Just in case you’re not familiar with romance scams, it’s where someone meets someone else online but never in real life. The new person in their life will start asking the victim for large amounts of money while professing their undying love for the victim. In too many instances, the victim is broke before they realize they’ve been scammed. Even worse, some victims continue to pay their scammers even though all evidence points to them being scammed. Some victims of the scam have paid their scammers hundreds of thousands of dollars while some others have embezzled from their employers to keep the money going to who they perceive as their online significant other.

    The Better Business Bureau is warning consumers to be aware of these scams this holiday season. If you meet someone online and they claim to be interested in you, do a thorough web search to make sure they are who they claim to be. Use the picture they send you to do a reverse image search to make sure they haven’t been using in other scams. If their social media or dating profiles have missing information, that can be another red flag that they’re a scammer. Most importantly, if they ask for money while simultaneously giving you excuses as to why you can’t meet, that’s almost guaranteed to be a scam.

    While the feeling of being wanted is always nice, it’s not worth ignoring the red flags that could lead to crippling financial damages.

     
  • Geebo 9:00 am on December 3, 2019 Permalink | Reply
    Tags: , , , , ,   

    Is your city in the porch pirates’ top 10? 

    Is your city in the porch pirates' top 10?

    Another type of Grinch that wants to ruin your holiday season is the heartless porch pirate. This is the term used for thieves who will steal package deliveries straight from your porch or mailbox. With more and more people eschewing brick and mortar stores for online Christmas shopping, the problem of stolen packages is becoming more and more prevalent. It’s gotten so bad that there’s not a lot of what police departments can do once a package is stolen. If you’ve had a package stolen from your porch, you may think that your city is the worst. However, a study done by a home security company claims to have found the top ten cities where porch pirates are most prolific.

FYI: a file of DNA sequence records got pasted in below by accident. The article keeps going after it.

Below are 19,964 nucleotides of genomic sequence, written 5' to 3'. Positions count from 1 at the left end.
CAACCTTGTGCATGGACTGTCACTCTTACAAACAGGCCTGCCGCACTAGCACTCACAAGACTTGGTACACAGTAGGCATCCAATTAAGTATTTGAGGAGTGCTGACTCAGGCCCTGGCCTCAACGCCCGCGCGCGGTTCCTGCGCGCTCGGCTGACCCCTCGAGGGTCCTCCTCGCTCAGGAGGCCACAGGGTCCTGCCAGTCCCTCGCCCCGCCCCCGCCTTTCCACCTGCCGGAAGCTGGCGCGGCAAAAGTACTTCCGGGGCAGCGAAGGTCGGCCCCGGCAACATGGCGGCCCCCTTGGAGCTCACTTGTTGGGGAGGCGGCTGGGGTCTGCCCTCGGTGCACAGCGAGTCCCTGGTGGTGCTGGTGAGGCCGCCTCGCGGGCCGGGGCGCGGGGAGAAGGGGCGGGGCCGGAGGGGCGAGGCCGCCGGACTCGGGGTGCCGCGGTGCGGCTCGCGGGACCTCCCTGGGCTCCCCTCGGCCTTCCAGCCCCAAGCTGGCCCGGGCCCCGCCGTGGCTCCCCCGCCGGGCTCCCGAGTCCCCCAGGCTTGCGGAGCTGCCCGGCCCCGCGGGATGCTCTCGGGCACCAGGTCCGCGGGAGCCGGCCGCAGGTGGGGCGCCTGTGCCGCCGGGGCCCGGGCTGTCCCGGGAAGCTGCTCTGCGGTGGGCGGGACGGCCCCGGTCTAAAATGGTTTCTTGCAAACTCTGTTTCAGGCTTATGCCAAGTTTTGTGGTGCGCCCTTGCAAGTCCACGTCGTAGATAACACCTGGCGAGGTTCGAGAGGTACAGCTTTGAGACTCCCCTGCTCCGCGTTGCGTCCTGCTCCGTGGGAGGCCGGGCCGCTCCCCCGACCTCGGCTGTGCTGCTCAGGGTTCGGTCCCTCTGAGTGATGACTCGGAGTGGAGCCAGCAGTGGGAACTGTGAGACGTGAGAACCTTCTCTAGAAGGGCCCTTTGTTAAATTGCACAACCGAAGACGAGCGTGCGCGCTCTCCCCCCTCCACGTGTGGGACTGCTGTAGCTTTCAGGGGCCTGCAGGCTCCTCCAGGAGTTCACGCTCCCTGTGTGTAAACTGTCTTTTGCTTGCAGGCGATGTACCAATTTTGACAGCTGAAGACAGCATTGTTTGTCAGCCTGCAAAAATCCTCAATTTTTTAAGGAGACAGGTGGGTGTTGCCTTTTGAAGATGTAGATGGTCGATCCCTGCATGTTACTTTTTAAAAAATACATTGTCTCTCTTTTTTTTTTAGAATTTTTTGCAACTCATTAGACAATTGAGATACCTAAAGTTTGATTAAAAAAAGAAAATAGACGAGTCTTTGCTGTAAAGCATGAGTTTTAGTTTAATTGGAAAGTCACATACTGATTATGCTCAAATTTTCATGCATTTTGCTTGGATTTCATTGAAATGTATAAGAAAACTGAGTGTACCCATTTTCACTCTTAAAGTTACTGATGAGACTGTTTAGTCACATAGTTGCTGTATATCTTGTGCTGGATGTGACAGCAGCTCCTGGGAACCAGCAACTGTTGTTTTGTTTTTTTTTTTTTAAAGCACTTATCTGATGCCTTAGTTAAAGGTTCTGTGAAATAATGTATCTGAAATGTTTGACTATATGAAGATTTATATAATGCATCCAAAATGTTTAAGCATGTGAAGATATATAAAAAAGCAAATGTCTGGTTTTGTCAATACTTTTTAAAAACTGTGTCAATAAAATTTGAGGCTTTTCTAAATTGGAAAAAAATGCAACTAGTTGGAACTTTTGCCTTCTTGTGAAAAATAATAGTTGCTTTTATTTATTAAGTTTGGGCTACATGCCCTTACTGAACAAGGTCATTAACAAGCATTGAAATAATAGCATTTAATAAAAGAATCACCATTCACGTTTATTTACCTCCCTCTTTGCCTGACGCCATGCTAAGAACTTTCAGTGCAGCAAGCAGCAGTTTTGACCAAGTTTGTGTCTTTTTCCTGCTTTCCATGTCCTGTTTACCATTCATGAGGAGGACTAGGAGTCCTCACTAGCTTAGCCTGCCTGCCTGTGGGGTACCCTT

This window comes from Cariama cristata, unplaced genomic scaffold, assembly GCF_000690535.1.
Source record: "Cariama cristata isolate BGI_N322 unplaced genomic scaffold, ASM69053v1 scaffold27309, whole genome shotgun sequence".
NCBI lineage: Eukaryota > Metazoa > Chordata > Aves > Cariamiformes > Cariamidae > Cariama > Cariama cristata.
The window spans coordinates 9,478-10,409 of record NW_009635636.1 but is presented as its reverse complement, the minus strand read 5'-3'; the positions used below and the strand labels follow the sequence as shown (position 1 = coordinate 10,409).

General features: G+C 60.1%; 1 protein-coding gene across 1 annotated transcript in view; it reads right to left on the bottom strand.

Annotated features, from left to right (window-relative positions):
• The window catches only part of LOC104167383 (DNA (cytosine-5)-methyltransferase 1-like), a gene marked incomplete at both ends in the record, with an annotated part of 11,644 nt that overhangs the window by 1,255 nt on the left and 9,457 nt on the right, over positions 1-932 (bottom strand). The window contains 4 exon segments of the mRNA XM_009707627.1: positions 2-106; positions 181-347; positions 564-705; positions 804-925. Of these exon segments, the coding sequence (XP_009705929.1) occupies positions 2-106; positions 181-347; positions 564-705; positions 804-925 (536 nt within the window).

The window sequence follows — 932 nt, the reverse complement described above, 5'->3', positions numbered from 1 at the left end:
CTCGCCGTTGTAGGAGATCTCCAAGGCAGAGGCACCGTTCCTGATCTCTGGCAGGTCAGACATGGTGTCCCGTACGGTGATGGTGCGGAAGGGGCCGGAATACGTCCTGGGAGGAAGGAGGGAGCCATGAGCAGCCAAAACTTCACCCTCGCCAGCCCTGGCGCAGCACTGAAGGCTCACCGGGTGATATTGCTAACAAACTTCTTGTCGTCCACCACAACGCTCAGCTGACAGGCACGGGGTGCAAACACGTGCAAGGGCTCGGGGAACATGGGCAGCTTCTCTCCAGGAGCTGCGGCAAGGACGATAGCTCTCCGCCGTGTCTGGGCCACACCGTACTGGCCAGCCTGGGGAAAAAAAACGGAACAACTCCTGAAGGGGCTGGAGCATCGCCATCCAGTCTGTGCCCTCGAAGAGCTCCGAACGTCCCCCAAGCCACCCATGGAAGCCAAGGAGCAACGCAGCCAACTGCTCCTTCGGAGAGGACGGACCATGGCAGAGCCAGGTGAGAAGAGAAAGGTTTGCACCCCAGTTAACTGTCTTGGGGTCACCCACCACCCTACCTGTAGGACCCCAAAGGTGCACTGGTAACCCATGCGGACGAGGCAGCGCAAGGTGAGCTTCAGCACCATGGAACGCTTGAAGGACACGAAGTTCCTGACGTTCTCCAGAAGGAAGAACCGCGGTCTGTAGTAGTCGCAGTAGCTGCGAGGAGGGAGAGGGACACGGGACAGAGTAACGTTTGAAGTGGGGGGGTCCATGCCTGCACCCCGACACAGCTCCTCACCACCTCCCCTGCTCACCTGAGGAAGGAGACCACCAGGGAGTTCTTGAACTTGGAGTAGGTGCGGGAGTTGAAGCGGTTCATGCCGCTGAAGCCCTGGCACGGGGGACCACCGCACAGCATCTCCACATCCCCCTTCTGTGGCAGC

According to home security company Safewise, they have looked at not only FBI statistics but also web searches for things like stolen or missing packages. They’ve determined that the top ten cities and metro areas for porch pirates are San Francisco, Salt Lake City, Portland, Baltimore, Seattle-Tacoma, Chicago, Austin, Denver, L.A., and Sacramento. Not surprisingly, a number of these cities are large tech hubs where more people tend to buy things online than in stores. Also, California is more represented on this list than any other state.

    It’s better to prevent porch theft than it is to try to recover a stolen package. While a doorbell camera or home security camera may catch the thieves in the act, it doesn’t seem to discourage them from stealing your deliveries. Instead of having packages left at your doorstep, you may want to consider having them delivered to your place of work, or to a neighbor’s house who is home more often. With their permission, of course. You may also want to consider renting a post office box at your local mail supply store. Not only does this give you a street address to use for deliveries, but they can also sign for packages for you. If you’re having an item shipped directly, try to have it delivered at a time when someone will definitely be home. Also, the US Postal Service has many free services available to you to prevent porch piracy such as having your mail held so you can pick it up at the post office.

    Just a few preventative steps will help you have a theft-free Christmas.